Electric Bicycle Classes: Ultimate Guide to E-Bike Classification

Electric Bicycle Classes

With fuel costs skyrocketing and the push continuing toward sustainable energy sources, electric bicycles are enjoying widespread, worldwide adoption by riders of all ages. A viable alternative to traditional motor vehicles, e-bikes are easy to ride, convenient, and affordable to purchase and maintain. However, there has been an increase in confusion about how they’re classified.

In this latest Recharged Rides guide, we’ll break down the electric bicycle classification system in an easy, step-by-step manner so that you can better understand it. We also put together an easy-to-read comparison chart of the different classes — a helpful resource that allows you to quickly review the differences at a glance. So without further ado, let’s jump right in…

What Are the Three Electric Bicycle Classes?

Electric bicycles are classified into three categories, based on the power of the electric motor and the top speed of the bicycle. Since e-bikes are a relatively new mode of transportation, rules and regulations needed to be created to govern where and how electric bikes can be used. While individual state and city electric bike regulations are still being ironed out, the class system has largely been agreed upon and currently consists of the following three categories:

  • Class 1
  • Class 2
  • Class 3
In the following sections, we’ll discuss each of the different types of electric bikes so you’ll understand the differences.

Class 1 E-Bikes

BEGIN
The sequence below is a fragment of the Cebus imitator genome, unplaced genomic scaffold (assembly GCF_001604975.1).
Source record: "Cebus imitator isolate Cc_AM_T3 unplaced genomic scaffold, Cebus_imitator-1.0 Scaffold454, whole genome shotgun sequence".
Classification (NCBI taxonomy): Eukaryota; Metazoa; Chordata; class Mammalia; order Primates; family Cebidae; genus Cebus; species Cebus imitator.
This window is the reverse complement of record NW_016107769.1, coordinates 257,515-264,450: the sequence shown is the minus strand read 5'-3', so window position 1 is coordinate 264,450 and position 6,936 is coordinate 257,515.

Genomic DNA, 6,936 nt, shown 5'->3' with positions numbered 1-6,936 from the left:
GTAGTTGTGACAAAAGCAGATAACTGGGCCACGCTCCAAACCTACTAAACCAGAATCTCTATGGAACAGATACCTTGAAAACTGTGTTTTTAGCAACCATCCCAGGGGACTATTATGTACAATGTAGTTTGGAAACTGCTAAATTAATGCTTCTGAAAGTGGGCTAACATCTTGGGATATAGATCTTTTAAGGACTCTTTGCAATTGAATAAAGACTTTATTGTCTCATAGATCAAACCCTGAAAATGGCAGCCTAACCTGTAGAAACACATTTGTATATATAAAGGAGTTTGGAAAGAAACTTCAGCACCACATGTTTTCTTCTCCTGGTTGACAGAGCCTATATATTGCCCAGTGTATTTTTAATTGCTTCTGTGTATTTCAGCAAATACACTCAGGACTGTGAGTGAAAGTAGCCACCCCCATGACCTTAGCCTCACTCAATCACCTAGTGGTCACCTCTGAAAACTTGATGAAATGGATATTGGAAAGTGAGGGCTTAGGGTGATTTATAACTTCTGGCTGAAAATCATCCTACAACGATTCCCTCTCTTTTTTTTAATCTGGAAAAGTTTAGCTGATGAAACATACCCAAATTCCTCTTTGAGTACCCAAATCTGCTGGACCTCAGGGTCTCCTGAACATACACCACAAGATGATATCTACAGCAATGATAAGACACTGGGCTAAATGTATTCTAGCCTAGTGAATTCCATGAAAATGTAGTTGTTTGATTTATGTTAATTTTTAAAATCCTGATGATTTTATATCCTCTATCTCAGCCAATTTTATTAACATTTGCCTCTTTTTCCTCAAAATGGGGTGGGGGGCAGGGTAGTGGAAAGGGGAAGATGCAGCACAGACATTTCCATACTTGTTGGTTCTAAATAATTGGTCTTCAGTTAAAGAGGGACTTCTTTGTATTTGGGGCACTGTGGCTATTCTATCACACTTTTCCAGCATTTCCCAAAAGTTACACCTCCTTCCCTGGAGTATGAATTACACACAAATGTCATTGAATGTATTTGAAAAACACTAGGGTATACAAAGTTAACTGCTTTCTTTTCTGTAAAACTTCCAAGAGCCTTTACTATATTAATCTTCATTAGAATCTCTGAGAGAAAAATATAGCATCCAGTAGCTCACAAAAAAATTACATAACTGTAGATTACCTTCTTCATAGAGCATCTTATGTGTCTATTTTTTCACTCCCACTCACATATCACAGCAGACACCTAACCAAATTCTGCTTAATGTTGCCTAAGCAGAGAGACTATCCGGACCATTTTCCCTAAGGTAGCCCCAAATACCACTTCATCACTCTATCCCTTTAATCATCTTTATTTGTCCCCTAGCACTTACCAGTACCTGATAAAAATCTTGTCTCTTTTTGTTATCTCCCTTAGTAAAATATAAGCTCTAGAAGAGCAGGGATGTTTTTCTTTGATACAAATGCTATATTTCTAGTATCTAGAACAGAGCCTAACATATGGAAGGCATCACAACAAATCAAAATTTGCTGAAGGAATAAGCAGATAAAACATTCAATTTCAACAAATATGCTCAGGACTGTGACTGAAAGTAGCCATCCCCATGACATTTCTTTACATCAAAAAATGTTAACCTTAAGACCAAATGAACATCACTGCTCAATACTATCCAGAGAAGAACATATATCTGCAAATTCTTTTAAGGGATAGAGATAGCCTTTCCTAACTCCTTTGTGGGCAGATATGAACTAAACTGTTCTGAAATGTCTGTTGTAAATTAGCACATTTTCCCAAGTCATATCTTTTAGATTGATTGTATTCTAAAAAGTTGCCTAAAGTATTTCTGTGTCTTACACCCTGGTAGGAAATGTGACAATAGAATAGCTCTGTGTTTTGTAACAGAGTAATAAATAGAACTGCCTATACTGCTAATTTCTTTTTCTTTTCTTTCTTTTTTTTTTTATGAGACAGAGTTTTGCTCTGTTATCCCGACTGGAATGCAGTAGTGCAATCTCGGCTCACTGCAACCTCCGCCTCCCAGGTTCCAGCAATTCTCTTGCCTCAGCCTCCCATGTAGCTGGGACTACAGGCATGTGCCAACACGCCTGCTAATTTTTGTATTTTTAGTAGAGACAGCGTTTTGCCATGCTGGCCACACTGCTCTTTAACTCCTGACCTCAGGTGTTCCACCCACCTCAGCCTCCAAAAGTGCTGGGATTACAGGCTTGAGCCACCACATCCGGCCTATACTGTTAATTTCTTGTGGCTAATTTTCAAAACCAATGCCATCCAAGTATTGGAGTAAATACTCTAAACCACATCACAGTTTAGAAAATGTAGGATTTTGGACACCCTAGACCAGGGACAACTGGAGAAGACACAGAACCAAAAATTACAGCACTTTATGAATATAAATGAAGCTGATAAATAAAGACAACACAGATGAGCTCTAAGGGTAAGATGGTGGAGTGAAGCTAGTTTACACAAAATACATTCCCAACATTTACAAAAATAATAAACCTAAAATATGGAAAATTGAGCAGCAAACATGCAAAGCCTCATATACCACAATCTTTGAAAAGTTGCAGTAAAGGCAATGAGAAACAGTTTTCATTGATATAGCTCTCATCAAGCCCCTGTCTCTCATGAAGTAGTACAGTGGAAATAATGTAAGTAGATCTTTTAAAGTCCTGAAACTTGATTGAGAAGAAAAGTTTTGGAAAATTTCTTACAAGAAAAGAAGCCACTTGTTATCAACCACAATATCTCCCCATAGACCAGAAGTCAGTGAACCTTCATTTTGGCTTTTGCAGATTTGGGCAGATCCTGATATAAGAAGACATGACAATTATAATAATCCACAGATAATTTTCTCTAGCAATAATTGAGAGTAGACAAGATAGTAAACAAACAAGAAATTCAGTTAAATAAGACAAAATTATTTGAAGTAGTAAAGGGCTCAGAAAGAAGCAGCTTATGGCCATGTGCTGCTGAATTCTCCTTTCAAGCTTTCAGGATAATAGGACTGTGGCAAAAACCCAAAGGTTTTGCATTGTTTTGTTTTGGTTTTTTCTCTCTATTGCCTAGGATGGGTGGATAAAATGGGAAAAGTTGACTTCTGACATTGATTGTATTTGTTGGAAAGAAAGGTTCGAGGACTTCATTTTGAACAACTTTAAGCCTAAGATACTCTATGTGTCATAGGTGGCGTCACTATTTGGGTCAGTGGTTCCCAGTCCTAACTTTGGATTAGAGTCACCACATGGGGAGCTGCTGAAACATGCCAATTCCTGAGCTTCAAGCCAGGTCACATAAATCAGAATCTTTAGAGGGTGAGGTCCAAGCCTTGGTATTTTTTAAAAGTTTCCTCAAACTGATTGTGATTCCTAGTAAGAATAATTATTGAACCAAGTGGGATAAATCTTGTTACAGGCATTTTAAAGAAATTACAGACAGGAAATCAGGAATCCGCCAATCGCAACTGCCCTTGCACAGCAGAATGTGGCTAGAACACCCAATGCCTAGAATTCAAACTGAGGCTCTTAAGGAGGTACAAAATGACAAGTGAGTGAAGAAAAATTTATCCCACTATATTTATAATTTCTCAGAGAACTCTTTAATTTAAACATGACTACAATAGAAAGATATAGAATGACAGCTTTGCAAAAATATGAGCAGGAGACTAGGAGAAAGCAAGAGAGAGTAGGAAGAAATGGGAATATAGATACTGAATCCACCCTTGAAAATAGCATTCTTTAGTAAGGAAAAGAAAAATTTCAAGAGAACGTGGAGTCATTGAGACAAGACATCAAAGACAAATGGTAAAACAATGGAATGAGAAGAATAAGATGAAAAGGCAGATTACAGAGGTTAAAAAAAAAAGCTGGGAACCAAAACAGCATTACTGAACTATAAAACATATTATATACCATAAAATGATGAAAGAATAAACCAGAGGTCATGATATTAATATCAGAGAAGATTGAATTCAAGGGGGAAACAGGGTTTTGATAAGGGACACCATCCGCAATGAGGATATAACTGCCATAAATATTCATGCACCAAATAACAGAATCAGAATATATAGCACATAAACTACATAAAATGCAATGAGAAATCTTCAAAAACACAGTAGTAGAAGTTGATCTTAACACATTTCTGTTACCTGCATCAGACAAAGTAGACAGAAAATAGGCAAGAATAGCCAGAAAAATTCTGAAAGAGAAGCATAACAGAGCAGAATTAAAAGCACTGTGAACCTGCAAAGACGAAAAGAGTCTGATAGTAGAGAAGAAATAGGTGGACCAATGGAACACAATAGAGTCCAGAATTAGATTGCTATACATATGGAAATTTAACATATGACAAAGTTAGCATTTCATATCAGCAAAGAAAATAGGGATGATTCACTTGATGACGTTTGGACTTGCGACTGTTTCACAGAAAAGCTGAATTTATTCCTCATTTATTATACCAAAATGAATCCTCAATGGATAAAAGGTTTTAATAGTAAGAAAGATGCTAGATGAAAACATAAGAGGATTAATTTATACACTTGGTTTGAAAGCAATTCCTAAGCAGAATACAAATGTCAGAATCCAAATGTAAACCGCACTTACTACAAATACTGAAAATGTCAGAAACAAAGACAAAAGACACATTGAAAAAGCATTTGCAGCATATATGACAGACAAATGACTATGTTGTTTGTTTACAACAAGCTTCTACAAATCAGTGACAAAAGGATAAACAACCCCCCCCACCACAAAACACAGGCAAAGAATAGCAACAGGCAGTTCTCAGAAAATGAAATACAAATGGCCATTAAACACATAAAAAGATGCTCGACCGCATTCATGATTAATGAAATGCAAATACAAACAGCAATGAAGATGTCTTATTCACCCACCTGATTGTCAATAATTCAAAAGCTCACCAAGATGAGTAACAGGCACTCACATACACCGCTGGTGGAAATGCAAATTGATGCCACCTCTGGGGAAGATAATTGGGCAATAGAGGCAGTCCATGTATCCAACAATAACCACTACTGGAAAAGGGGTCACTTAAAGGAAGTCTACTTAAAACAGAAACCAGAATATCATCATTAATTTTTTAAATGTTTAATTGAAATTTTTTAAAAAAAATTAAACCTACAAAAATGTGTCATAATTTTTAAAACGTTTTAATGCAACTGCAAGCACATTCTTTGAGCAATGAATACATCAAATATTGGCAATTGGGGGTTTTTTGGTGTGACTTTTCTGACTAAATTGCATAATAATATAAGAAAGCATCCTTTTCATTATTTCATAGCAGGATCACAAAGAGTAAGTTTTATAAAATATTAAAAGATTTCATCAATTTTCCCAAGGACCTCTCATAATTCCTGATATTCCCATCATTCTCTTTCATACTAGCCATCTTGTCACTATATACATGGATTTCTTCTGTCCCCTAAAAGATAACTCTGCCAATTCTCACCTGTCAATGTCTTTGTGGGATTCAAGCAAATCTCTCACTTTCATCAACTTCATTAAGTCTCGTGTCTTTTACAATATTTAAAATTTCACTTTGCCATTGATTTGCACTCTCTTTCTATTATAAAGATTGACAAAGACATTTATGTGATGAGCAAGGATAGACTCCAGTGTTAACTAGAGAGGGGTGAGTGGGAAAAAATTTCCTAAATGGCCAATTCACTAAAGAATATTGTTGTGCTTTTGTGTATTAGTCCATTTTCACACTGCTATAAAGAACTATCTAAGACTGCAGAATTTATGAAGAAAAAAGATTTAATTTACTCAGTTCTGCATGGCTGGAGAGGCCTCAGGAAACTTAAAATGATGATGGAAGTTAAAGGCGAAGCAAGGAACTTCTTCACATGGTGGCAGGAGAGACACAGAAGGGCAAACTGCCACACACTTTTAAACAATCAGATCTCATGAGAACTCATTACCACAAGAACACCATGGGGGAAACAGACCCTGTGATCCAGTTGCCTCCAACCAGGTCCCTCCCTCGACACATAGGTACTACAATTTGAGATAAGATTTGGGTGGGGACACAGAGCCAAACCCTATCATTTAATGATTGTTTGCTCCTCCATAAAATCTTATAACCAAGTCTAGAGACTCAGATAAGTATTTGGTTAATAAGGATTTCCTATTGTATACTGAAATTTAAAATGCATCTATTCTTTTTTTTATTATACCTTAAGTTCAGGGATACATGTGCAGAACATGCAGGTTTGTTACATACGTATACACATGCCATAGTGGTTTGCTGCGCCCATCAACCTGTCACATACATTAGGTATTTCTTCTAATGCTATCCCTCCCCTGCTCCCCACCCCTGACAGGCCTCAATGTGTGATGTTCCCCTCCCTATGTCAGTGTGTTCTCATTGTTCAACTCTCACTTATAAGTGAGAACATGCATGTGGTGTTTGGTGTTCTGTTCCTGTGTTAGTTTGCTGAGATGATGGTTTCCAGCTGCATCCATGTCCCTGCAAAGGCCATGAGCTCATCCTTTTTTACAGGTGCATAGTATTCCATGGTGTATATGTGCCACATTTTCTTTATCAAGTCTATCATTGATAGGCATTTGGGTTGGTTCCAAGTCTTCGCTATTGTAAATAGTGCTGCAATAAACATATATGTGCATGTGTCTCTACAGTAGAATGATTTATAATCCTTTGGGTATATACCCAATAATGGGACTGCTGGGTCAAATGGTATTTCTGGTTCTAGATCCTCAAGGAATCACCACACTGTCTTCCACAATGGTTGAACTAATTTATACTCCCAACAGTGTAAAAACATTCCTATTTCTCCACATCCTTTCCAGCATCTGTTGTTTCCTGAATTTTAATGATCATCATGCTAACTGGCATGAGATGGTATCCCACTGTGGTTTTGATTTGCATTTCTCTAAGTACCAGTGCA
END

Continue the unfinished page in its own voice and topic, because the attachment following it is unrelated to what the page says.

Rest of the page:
Class 1 electric bicycles have a motor that provides up to 750 watts of power and a top speed of 20 mph. Additionally, this class of electric bike doesn’t come equipped with a throttle mode — the motor will only work when the PAS system is engaged.

Perfect for errand-running, off-road bike trails, and for use as a daily commuter, a Class 1 electric bike motor kicks in when you start pedaling and provides assistance up to 20mph.

Class 2 E-Bikes

Like Class 1 ebikes, this second category limits the maximum speed to 20 miles per hour and the motor output to 750W. However, Class 2 electric bikes include a throttle mode that allows riders to use the bikes like electric scooters — without any pedal assistance.

Class 1 or Class 2 e-bikes can be used in most places where traditional bike use is allowed, although Class 2 ebikes are not always ideal when used as mountain bikes due to the included throttle mode. They are appropriate rides for multi-use trails that have been designed for more traditional all-terrain vehicles.

Class 3 E-Bikes

Last but not least, Class 3 electric bikes also limit the motor’s power to 750W. Like Class 1 bikes, the Class 3 category consists only of pedal-assist models without a throttle, however, the max speed of this category increases from 20 mph to 28 mph.

Because Class 3 electric bikes go much faster than a Class 1 or Class 2 e-bike, these bikes are usually banned from multi-use bike paths and trails. Most areas do allow you to ride Class 3 bicycles on the road and on dedicated bike lands.

E-Bike Class Comparison Chart

Class 1 750W 20 mph Pedal-assist only
Class 2 750W 20 mph Pedal-assist, throttle
Class 3 750W 28 mph Pedal-assist

Class 1, Class 2, or Class 3: Which Electric Bike Classification is Right for You?

E-bikes are a great way to commute, exercise, and enjoy the great outdoors. Versatile and fun to ride, electric bikes appeal to a wide range of riders and there are different types of e-bikes to choose from depending on the terrain and type of riding you plan to do.

In this guide, we discussed the three different classes of e-bikes, how they differ, and where you can and cannot ride each of them. All three electric bike classes incorporate 750-watt motors and pedal-assist modes, but Class 2 adds a throttle mode and Class 3 increases the max speed from 20mph to 28mph.

As mentioned, there are specific use-cases that are right for each different e-bike class and the right one for you will depend entirely on how you plan to use your electric bike. By now, you’ve probably narrowed things down, but if you’re still uncertain about which e-bike Class is best for your situation, please post your questions in the comments area below and we’ll do our best to help.

Happy riding!

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